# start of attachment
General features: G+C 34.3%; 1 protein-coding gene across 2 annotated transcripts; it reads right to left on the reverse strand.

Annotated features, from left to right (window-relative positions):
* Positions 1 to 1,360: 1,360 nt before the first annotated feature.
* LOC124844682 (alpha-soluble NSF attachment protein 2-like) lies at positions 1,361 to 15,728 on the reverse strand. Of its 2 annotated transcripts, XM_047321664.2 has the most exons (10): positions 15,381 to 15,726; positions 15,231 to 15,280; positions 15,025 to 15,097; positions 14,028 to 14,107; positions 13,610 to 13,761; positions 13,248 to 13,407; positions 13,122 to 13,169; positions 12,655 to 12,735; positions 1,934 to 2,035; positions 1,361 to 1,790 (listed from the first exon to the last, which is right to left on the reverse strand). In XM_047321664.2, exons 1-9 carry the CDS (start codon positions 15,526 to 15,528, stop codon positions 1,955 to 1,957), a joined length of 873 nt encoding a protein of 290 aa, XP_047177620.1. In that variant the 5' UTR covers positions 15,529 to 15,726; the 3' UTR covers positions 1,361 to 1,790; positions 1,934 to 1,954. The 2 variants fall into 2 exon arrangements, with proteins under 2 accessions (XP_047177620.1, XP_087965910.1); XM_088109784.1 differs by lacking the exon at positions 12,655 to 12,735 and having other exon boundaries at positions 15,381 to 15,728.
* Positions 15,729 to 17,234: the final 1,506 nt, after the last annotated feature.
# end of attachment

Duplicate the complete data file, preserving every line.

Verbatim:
General features: G+C 34.3%; 1 protein-coding gene across 2 annotated transcripts; it reads right to left on the reverse strand.

Annotated features, from left to right (window-relative positions):
* Positions 1 to 1,360: 1,360 nt before the first annotated feature.
* LOC124844682 (alpha-soluble NSF attachment protein 2-like) lies at positions 1,361 to 15,728 on the reverse strand. Of its 2 annotated transcripts, XM_047321664.2 has the most exons (10): positions 15,381 to 15,726; positions 15,231 to 15,280; positions 15,025 to 15,097; positions 14,028 to 14,107; positions 13,610 to 13,761; positions 13,248 to 13,407; positions 13,122 to 13,169; positions 12,655 to 12,735; positions 1,934 to 2,035; positions 1,361 to 1,790 (listed from the first exon to the last, which is right to left on the reverse strand). In XM_047321664.2, exons 1-9 carry the CDS (start codon positions 15,526 to 15,528, stop codon positions 1,955 to 1,957), a joined length of 873 nt encoding a protein of 290 aa, XP_047177620.1. In that variant the 5' UTR covers positions 15,529 to 15,726; the 3' UTR covers positions 1,361 to 1,790; positions 1,934 to 1,954. The 2 variants fall into 2 exon arrangements, with proteins under 2 accessions (XP_047177620.1, XP_087965910.1); XM_088109784.1 differs by lacking the exon at positions 12,655 to 12,735 and having other exon boundaries at positions 15,381 to 15,728.
* Positions 15,729 to 17,234: the final 1,506 nt, after the last annotated feature.